Fountains of Wayne: John Roderick of the band The Long Winters called Fountains of Wayne an “Absolutely Perfect Rock Band” in his blog report from Bonnaroo. (yeah, I know, “if he could do it why couldn’t Lou?) Amen and then some. One of the few sets I listened to from beginning to end, FOW proved themselves to be pretty damned perfect. Playing a good 50% of their stellar Welcome Interstate Managers album, the band began with a canned feed from a New Jersey radio station announcing the weather and traffic information for any given morning in the tri-state area. You just got to love a band that says, “Because we’re playing in Tennessee, it’s in our contract that we play a country song. We’re going to play one by Kenny Chesney. We were going to ask Kenny to guest for us, but we don’t know him. And regardless, he’s busy sucking somewhere else.” Easily making my “best of” list, FOW made me laugh, made me dance like a crazy person, and made me want to kick the asses of the lethargic, moribund jerks who took up space inside the tent waiting for the upcoming Ween show. I like Ween just fine, but their fans made me want to skip the show, which I did. If you can’t rock to Fountains of Wayne, there’s something wrong with you.
Lily Allen: The day after Bonnaroo, we made it to Murfreesboro, TN before konking out. I was suffering from some sort of cold/allergy brought on by the excessive dust, so we stopped in at a Target to buy some medicine. The Lily Allen cd was on sale for $9.99, so I bought it and on Tuesday we listened to it three times over on the way home. I’d heard Allen on NPR and several of her songs rang sonically familiar to me. She positively sparkled onstage; jubilant and giggly, she electrified the audience with her big band and diverse musical repertoire (ska, nola jazz, reggae, hip-hop, rock, you name it). The audience (most of it) fell in love, and so did I. But some were turned off by her brash, brat persona. She announced very early on that she was “So drunk” and preceded many of her songs with autobiographical stories about men who fucked her over and friends who turned out to be bitches. And after listening to her album several times over, I’m conflicted. She’s got a pixie beautiful voice and absolutely rocking music behind her, but her lyrics are quintessentially brat-punk. Because I loved her show so much, I want to shuttle her into the same category as Liz Phair, another brilliant, no-shit, foul-mouthed songwriter. But some of her songs are genuine turn-offs. But I can’t deny the fact that her version of Blondie’s “Heart of Glass” might have been the musical highlight of Bonnaroo, and no on made me want to dance like she did.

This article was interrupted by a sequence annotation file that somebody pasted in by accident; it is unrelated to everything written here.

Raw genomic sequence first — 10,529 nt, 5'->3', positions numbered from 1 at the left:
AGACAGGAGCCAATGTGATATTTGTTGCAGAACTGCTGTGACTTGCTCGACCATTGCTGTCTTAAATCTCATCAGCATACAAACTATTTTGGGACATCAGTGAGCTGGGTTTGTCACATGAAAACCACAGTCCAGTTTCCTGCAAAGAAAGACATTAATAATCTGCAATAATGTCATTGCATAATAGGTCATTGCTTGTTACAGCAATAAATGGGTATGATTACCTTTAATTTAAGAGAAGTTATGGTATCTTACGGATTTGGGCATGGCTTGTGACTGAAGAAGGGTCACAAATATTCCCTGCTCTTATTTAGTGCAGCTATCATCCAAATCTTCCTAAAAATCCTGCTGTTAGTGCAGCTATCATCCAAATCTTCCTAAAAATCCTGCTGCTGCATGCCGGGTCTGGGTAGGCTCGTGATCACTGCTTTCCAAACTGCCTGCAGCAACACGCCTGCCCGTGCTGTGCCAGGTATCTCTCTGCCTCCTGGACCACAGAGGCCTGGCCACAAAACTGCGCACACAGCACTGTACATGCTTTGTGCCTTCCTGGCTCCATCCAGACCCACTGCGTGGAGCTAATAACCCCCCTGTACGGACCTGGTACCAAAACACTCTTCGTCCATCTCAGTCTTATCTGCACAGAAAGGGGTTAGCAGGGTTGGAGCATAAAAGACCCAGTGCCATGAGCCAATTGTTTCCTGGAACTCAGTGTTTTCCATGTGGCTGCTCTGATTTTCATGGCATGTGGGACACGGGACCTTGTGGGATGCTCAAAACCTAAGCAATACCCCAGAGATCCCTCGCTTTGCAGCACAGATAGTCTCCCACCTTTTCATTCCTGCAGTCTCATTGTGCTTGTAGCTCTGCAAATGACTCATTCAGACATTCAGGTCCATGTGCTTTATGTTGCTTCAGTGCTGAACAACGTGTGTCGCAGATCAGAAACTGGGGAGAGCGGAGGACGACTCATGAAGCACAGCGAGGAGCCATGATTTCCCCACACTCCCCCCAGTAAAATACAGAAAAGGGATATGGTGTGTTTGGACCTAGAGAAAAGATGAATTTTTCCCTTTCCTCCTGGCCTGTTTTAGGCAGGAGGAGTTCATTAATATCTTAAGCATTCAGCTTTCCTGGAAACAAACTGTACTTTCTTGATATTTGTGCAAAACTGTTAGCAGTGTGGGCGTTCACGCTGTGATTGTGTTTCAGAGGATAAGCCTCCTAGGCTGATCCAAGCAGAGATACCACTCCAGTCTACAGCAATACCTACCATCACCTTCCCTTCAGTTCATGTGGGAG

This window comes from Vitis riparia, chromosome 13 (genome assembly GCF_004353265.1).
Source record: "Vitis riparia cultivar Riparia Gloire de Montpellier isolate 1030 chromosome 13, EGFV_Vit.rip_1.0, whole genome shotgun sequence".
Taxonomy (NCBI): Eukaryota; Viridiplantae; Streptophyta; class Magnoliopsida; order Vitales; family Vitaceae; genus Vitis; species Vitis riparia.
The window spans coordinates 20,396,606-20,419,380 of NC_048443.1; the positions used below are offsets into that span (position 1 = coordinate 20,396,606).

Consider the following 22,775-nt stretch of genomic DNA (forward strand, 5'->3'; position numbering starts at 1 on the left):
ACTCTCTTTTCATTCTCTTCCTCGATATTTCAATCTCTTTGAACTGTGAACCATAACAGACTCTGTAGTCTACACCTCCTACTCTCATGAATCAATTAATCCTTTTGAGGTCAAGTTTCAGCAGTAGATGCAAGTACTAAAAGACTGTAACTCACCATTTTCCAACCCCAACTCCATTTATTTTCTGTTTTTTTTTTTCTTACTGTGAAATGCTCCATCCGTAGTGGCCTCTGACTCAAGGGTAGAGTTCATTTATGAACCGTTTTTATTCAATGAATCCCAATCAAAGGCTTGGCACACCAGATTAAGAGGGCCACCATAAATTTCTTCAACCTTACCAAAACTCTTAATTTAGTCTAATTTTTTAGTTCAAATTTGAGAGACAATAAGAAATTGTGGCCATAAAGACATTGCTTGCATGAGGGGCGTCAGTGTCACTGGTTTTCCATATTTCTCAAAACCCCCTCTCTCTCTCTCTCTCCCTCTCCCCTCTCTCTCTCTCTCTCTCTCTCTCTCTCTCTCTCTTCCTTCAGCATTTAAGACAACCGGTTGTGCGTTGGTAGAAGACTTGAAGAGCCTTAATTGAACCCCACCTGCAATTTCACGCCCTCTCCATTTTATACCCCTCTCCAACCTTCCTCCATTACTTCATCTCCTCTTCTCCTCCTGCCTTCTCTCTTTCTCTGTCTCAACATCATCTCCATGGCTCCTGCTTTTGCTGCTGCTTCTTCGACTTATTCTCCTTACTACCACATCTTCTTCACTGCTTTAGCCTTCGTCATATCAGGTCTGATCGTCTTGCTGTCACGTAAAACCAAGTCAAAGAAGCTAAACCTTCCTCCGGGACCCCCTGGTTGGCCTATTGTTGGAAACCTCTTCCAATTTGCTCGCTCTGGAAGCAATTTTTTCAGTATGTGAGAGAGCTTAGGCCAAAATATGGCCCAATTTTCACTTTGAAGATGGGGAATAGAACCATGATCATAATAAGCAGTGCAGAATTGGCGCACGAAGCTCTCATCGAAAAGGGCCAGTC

Wilco: There ain’t nothing wrong with Wilco. Ever. Always tip-tops when it comes to performing live. They can stray down strange avenues and always make them seem like a walk through a shining neighborhood. And there’s nothing like watching Jeff Tweedy looking happy and healthy. I’ve never seen him smile so much.
Charlie Louvin: In a few weeks, Charlie Louvin will be 80 years old. I missed his big stage show, but was one of fewer than 30 people who caught him at his show at the Sonic Stage. Louvin, the surviving member of the Louvin Brothers band, is a Country Music Hall of Fame member, and funny and sweet and… randy! Obviously thrilled by the median age of his fans, Louvin commented several times that he thought that if he prayed hard enough, someone would take off her shirt. While I was in line to have him sign his new CD (duets with the likes of Elvis Costello, Jeff Tweedy, and Will Oldham), a Newbury Comics employee mentioned that Louvin said he’d “sign anything… even boobs!” We listened to the CD on the way home. Excellent purchase. His song, “Ira,” about his dead brother/bandmate made me tear up. Heartbreaking. Hard to reconcile the album’s Christian undertones with this breastloving man!
Firecracker Jazz Band: Just about the best New Orleans style jazz band that I’ve heard, in or out of New Orleans. Just one more reason that Asheville, NC is one of the most popular places for New Orleans ex-pats. Seriously worth a trip just to see them. According to their website, they don’t play out of town much.
Don Byron Featuring Chris Thomas King: We came out of this Sunday concert—the first of the day—wanting to duck back into the tent to see the band’s second show. I went because I’ve always adored the mercurial Chris Thomas King, but the whole band—every single member—was extraordinary. Don Byron plays the sax and the clarinet and was the bandleader for the event. When we left, I joked to Roommate, “This band belonged on a Cosby Show episode,” and he immediately knew what I meant. Each musician was stunningly talented, charismatic, and more than easy on the eyes. If there were any media in the poorly attended first show, surely they would have cast this as the best most-missed show at Bonnaroo. The music didn’t hold true to the schedule description (cartoon jazz?); they played well-loved funk and r&b classics like “Shotgun” and James Brown’s “There it is.” CTK was in full voice and guitarist David Gilmore could have headlined a show on his own. I’ll definitely be buying this album from Blue Note Records.